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Living in Overwhelming Times

by SHARON SALZBERG

Living within a pandemic is often a struggle, one forced on us by living out of synch with the rhythm of life. For those not working in “essential” jobs, we remember having regular appointments like tea with a friend on Wednesday, and breakfast on Sunday with a family member or a haircut every six weeks or so. With those everyday anchors gone, we are unmoored, yet stuck at home. Sometimes we don’t even know what day it is. For a species so dependent on contact for our sanity, the isolation, the absence of a social life, gives us fewer opportunities to calibrate our behavior.

For those who have been going out all along and working every day, there is very realistic fear of exposure and illness. And many I know who are just starting to go back to work in a physical, though mediated way, are facing a “new normal” that doesn’t at all seem normal.

Everyone I know is overwhelmed.

What is it that distinguishes overwhelm from the occasional pre-COVID-19 panic? Two things, I think. First is the feeling that our resources are too depleted to face daily life. Every day can feel like climbing a mountain in a storm, with so much coming at us. Many of us have so many more caregiving responsibilities with our children at home. Plus we’re often worn out from chasing the truth and worry about the right actions to take. Secondly, we don’t know when this is going to end. We believe we can tough it out for a little while, or even a long while, if we have an end date to focus on, but we have none. You don’t have to be alone to feel lonely when everything about your life seems overwhelming.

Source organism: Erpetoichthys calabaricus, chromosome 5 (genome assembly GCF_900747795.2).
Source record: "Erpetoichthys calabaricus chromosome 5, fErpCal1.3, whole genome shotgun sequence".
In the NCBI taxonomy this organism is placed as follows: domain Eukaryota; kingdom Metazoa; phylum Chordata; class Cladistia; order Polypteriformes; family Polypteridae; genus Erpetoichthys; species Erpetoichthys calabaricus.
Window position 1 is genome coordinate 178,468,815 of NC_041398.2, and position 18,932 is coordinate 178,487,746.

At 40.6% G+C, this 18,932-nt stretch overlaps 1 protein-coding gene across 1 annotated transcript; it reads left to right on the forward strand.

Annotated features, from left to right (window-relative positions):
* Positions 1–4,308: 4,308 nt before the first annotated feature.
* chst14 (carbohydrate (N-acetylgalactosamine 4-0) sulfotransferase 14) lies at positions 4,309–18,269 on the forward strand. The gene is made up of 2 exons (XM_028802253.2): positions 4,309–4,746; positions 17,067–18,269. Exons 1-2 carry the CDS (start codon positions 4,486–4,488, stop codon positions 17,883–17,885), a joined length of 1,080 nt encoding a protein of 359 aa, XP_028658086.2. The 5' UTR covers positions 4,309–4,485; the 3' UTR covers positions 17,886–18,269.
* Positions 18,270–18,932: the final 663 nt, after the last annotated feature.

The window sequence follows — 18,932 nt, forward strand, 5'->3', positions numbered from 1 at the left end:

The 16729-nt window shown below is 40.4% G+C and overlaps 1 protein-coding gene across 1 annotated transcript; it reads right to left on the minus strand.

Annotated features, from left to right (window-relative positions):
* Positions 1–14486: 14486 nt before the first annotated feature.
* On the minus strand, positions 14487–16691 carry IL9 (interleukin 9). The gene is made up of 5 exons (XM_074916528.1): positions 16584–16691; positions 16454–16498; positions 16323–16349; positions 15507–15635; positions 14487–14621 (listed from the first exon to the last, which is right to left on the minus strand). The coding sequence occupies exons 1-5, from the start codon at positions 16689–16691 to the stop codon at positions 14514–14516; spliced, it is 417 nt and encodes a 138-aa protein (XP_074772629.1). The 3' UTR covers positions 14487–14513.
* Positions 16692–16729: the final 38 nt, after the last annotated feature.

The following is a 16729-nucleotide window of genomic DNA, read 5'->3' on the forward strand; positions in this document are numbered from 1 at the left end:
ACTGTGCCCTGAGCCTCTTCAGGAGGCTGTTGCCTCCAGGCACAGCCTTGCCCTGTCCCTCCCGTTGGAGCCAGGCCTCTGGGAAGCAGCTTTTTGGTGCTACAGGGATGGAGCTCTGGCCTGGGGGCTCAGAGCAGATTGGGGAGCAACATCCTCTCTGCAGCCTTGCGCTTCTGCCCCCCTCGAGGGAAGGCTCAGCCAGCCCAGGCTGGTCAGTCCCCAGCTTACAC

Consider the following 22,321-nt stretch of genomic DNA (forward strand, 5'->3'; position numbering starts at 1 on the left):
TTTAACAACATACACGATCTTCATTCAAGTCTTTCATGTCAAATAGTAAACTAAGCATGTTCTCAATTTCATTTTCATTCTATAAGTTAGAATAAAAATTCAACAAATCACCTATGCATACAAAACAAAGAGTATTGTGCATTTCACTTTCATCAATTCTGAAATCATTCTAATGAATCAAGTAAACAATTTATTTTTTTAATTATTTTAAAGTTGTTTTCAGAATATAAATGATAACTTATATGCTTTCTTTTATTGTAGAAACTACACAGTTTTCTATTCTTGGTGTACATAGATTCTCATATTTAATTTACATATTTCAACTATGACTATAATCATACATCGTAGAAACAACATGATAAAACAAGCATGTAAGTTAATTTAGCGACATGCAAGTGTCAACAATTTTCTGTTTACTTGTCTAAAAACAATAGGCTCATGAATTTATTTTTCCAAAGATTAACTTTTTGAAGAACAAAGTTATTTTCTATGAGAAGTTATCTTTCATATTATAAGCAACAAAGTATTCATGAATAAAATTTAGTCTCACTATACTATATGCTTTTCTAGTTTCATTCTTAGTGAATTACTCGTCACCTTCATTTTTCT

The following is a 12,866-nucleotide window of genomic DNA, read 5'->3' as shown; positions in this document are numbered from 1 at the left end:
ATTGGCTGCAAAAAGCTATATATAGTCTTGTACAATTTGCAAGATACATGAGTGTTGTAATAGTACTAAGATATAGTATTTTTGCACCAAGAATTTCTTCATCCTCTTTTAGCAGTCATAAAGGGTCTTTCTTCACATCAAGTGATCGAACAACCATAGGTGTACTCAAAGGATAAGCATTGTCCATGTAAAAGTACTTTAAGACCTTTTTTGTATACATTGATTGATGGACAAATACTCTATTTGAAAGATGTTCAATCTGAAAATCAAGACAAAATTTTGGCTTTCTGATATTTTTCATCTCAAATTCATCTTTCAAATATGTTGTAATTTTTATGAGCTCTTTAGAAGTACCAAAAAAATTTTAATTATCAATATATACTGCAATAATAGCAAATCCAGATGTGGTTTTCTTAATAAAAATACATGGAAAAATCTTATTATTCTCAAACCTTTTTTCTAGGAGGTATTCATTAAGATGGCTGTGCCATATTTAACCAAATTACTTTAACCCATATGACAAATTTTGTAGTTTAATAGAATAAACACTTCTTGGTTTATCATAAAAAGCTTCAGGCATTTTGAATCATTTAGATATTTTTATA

I observed that when Insight Meditation Society, which I co-founded, started holding classes online shortly after the nation went into lockdown. We experimented with a home-based meditation retreat, scheduling four hour-long dharma talks and meditation sessions throughout the day and were excited when nearly 3000 people signed up. People wrote that they were meditating in the bathroom, or in a walk-in closet, so they would not be disturbed by their housemates or family members. And we got messages from people who wrote how much they wished they we’re not alone. They yearned for someone to talk to after they came out of these sessions, someone to share a meal with. Whether they were alone or surrounded, many people had the same question most of them had the same need: to find a way to deal with how overwhelmed they felt.

When those feelings of overwhelm start to rise, a good place to anchor ourselves is in compassion. In acknowledging the power of a caring heart, we create a barrier between ourselves and fear of what comes next by skillfully approaching the here and the now. We can pause for a moment to experience compassion for ourselves in this time of struggle, and for all the people we know who are having trouble sleeping, who find themselves crying for no identifiable reason, or getting spun out in dire scenarios of the future. And please, think of those people who have been going out to work every day so that we can have food, or health care, or transportation. These are difficult times, times when accessing previously untapped empathy can truly help.

Sitting quietly and focusing on the breath is a way to strengthen that boundary between ourselves and the forces that overwhelm us. Centering ourselves is looking within, to the fact of the breath as it moves through the body, the feeling the preciousness of life, the gift of that. Gratitude and compassion for our struggles expands to those qualities for the people around us, and the hope that, even in small ways, we can bring more of those out into the world. Just a few moments spent this way go a long way to restoring perspective about the reasons to worry and also the truth of what we cherish about the lives we have.